If the early chapters are like riding a whirlwind, what follows is like being becalmed mid sea, says Sathya Saran in the Outlook
Kalyan Ray speaks in many tongues. The book begins like a film, with a crime scene, viewed narrow-eyed by the investigating officer. With readers conditioned by American crime series, it makes the opening a sure way to grab attention. Then, without warning, the reader is dropped into Mullaghmore, County Sligo, Ireland. In the book-loving, quiet Brenden and his hot-headed friend Padraig, we meet the two boys whose lives will continue through the lives of others, over the next 500 pages. We also encounter what will be a constant—the beauty of Ray’s descriptive prose.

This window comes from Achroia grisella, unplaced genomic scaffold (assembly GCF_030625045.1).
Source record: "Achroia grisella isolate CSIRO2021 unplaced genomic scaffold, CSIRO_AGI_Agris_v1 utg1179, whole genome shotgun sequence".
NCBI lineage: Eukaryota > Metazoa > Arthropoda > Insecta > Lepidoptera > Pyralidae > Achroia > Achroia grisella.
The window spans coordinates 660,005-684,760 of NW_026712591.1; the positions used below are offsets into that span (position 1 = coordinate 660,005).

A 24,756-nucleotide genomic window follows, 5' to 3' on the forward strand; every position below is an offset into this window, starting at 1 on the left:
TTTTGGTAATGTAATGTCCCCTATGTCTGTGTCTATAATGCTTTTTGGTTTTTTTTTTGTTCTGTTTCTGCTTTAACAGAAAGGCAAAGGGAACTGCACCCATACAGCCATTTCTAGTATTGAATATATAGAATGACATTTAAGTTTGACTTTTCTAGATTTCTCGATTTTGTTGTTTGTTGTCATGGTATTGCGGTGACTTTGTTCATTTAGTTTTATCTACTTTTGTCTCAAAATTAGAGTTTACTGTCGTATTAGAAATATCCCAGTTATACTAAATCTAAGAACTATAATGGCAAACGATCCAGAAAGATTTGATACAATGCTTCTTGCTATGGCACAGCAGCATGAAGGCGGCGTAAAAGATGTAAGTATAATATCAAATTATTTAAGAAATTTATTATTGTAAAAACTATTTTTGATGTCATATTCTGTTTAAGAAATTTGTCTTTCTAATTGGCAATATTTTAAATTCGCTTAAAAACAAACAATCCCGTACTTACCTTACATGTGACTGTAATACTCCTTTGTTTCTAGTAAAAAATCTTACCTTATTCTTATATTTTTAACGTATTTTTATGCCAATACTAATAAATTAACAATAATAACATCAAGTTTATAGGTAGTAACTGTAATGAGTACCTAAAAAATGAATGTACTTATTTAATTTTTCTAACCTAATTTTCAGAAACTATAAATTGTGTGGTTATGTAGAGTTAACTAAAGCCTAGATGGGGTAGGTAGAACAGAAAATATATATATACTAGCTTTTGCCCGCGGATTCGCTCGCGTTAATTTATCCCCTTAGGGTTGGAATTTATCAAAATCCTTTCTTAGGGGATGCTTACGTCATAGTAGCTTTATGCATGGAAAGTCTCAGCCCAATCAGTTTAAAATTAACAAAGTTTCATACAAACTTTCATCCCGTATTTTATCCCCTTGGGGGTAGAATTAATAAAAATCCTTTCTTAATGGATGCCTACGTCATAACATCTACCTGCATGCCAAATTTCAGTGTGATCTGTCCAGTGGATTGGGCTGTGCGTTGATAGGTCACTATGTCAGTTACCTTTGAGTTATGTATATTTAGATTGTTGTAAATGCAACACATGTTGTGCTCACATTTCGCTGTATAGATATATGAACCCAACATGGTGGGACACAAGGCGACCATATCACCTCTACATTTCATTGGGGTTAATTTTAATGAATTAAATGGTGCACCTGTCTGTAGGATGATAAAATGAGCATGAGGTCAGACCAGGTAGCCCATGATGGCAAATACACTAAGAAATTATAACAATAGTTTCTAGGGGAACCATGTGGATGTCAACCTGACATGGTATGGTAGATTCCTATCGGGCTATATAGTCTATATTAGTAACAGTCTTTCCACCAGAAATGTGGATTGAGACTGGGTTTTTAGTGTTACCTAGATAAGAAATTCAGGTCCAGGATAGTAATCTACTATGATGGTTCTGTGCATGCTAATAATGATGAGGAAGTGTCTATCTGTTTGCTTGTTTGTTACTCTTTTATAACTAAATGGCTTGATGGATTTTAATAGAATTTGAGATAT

Vivid descriptions of places, scenes, people force us to read at a leisurely pace and take in the ever-changing landscape as the story shuttles between continents and generations, mapping their internal and external geography. It is writing of a style that beguiles and teases with its imagery. Ray starts the Brenden story in language that is coloured with Irish phrases. It is strangely appealing once the unease with the usage wears off. When Brenden says, “My eyes averted in finicky disgust as I saw her phelgm descending from one nostril…” the image shared is as real as the disgust it evokes. Slowly, the reader is being unfailingly drawn.